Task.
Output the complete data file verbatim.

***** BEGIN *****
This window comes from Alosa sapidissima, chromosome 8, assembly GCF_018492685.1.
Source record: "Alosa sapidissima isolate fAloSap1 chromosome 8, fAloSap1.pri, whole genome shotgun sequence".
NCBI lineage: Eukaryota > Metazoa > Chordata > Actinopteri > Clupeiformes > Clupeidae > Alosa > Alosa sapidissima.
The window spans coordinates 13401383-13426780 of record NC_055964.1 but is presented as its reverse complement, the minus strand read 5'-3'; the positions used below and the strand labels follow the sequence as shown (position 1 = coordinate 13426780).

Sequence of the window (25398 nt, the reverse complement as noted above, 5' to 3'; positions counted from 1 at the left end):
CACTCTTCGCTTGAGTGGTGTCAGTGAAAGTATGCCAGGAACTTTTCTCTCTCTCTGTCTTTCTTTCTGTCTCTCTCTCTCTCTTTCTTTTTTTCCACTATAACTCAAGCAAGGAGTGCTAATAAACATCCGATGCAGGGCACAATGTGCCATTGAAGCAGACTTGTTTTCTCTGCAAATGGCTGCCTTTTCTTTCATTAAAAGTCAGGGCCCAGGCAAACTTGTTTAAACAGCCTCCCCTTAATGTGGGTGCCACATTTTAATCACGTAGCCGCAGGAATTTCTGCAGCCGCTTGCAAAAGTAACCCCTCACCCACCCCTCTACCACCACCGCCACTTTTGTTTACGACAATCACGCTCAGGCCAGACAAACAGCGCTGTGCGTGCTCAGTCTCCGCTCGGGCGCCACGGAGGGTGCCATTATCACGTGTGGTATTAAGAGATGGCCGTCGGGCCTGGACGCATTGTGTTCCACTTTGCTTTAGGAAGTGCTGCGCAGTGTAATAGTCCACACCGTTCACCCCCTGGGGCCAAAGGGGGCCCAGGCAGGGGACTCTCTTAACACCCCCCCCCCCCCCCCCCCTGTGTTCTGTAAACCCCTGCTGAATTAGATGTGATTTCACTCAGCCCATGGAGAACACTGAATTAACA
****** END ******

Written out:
This window comes from Alosa sapidissima, chromosome 8, assembly GCF_018492685.1.
Source record: "Alosa sapidissima isolate fAloSap1 chromosome 8, fAloSap1.pri, whole genome shotgun sequence".
NCBI lineage: Eukaryota > Metazoa > Chordata > Actinopteri > Clupeiformes > Clupeidae > Alosa > Alosa sapidissima.
The window spans coordinates 13401383-13426780 of record NC_055964.1 but is presented as its reverse complement, the minus strand read 5'-3'; the positions used below and the strand labels follow the sequence as shown (position 1 = coordinate 13426780).

Sequence of the window (25398 nt, the reverse complement as noted above, 5' to 3'; positions counted from 1 at the left end):
CACTCTTCGCTTGAGTGGTGTCAGTGAAAGTATGCCAGGAACTTTTCTCTCTCTCTGTCTTTCTTTCTGTCTCTCTCTCTCTCTTTCTTTTTTTCCACTATAACTCAAGCAAGGAGTGCTAATAAACATCCGATGCAGGGCACAATGTGCCATTGAAGCAGACTTGTTTTCTCTGCAAATGGCTGCCTTTTCTTTCATTAAAAGTCAGGGCCCAGGCAAACTTGTTTAAACAGCCTCCCCTTAATGTGGGTGCCACATTTTAATCACGTAGCCGCAGGAATTTCTGCAGCCGCTTGCAAAAGTAACCCCTCACCCACCCCTCTACCACCACCGCCACTTTTGTTTACGACAATCACGCTCAGGCCAGACAAACAGCGCTGTGCGTGCTCAGTCTCCGCTCGGGCGCCACGGAGGGTGCCATTATCACGTGTGGTATTAAGAGATGGCCGTCGGGCCTGGACGCATTGTGTTCCACTTTGCTTTAGGAAGTGCTGCGCAGTGTAATAGTCCACACCGTTCACCCCCTGGGGCCAAAGGGGGCCCAGGCAGGGGACTCTCTTAACACCCCCCCCCCCCCCCCCCCTGTGTTCTGTAAACCCCTGCTGAATTAGATGTGATTTCACTCAGCCCATGGAGAACACTGAATTAACA